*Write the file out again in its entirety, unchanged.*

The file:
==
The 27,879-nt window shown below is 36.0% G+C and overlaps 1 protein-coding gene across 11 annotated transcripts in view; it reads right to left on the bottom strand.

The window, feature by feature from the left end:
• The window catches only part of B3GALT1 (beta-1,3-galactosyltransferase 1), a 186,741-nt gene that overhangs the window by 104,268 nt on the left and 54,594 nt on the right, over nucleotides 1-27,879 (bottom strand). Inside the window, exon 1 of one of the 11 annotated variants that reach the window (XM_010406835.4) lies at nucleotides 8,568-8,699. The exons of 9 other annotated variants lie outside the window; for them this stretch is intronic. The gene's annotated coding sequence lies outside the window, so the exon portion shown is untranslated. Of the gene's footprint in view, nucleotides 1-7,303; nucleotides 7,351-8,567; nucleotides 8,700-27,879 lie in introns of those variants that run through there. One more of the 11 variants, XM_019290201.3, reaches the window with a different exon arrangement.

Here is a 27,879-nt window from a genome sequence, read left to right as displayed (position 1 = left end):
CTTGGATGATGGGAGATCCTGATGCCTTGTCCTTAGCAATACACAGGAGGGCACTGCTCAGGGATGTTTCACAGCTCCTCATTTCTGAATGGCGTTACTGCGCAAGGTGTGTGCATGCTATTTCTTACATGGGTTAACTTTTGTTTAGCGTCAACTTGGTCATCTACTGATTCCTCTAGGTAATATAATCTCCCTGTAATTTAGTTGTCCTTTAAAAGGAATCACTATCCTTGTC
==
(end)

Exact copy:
The 27,879-nt window shown below is 36.0% G+C and overlaps 1 protein-coding gene across 11 annotated transcripts in view; it reads right to left on the bottom strand.

The window, feature by feature from the left end:
• The window catches only part of B3GALT1 (beta-1,3-galactosyltransferase 1), a 186,741-nt gene that overhangs the window by 104,268 nt on the left and 54,594 nt on the right, over nucleotides 1-27,879 (bottom strand). Inside the window, exon 1 of one of the 11 annotated variants that reach the window (XM_010406835.4) lies at nucleotides 8,568-8,699. The exons of 9 other annotated variants lie outside the window; for them this stretch is intronic. The gene's annotated coding sequence lies outside the window, so the exon portion shown is untranslated. Of the gene's footprint in view, nucleotides 1-7,303; nucleotides 7,351-8,567; nucleotides 8,700-27,879 lie in introns of those variants that run through there. One more of the 11 variants, XM_019290201.3, reaches the window with a different exon arrangement.

Here is a 27,879-nt window from a genome sequence, read left to right as displayed (position 1 = left end):
CTTGGATGATGGGAGATCCTGATGCCTTGTCCTTAGCAATACACAGGAGGGCACTGCTCAGGGATGTTTCACAGCTCCTCATTTCTGAATGGCGTTACTGCGCAAGGTGTGTGCATGCTATTTCTTACATGGGTTAACTTTTGTTTAGCGTCAACTTGGTCATCTACTGATTCCTCTAGGTAATATAATCTCCCTGTAATTTAGTTGTCCTTTAAAAGGAATCACTATCCTTGTC